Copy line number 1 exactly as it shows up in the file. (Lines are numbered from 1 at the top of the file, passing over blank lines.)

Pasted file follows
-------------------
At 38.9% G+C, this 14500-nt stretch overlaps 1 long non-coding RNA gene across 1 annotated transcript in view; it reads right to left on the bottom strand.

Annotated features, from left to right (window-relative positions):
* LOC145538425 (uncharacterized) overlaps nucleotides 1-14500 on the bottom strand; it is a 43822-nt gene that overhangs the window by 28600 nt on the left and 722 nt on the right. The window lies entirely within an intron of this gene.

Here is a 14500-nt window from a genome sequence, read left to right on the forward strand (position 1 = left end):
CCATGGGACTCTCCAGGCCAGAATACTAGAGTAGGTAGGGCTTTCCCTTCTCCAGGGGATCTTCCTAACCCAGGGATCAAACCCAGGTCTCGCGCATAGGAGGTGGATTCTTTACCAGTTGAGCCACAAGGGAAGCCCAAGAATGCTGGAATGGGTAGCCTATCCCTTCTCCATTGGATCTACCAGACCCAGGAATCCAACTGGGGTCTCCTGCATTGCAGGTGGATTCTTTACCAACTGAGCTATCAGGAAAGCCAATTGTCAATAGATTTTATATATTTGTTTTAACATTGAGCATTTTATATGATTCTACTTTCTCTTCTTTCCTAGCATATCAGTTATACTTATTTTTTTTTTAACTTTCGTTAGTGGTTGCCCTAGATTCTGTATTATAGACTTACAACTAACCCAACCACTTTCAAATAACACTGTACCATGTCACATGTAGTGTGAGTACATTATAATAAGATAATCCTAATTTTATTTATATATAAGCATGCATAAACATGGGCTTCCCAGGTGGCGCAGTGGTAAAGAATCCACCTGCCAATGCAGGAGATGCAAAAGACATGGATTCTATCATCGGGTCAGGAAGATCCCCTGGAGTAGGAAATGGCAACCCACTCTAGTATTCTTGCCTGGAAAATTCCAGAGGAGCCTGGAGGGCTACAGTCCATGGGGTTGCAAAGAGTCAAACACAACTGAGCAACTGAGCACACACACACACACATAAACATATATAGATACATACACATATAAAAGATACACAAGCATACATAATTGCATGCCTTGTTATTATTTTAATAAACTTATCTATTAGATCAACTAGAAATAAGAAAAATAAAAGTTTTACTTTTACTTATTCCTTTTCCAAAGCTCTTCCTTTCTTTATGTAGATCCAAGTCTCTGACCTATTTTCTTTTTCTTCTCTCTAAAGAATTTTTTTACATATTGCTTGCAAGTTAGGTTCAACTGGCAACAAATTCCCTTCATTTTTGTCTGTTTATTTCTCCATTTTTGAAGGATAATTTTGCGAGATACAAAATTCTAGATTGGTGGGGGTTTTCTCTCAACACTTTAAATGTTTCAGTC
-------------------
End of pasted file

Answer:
At 38.9% G+C, this 14500-nt stretch overlaps 1 long non-coding RNA gene across 1 annotated transcript in view; it reads right to left on the bottom strand.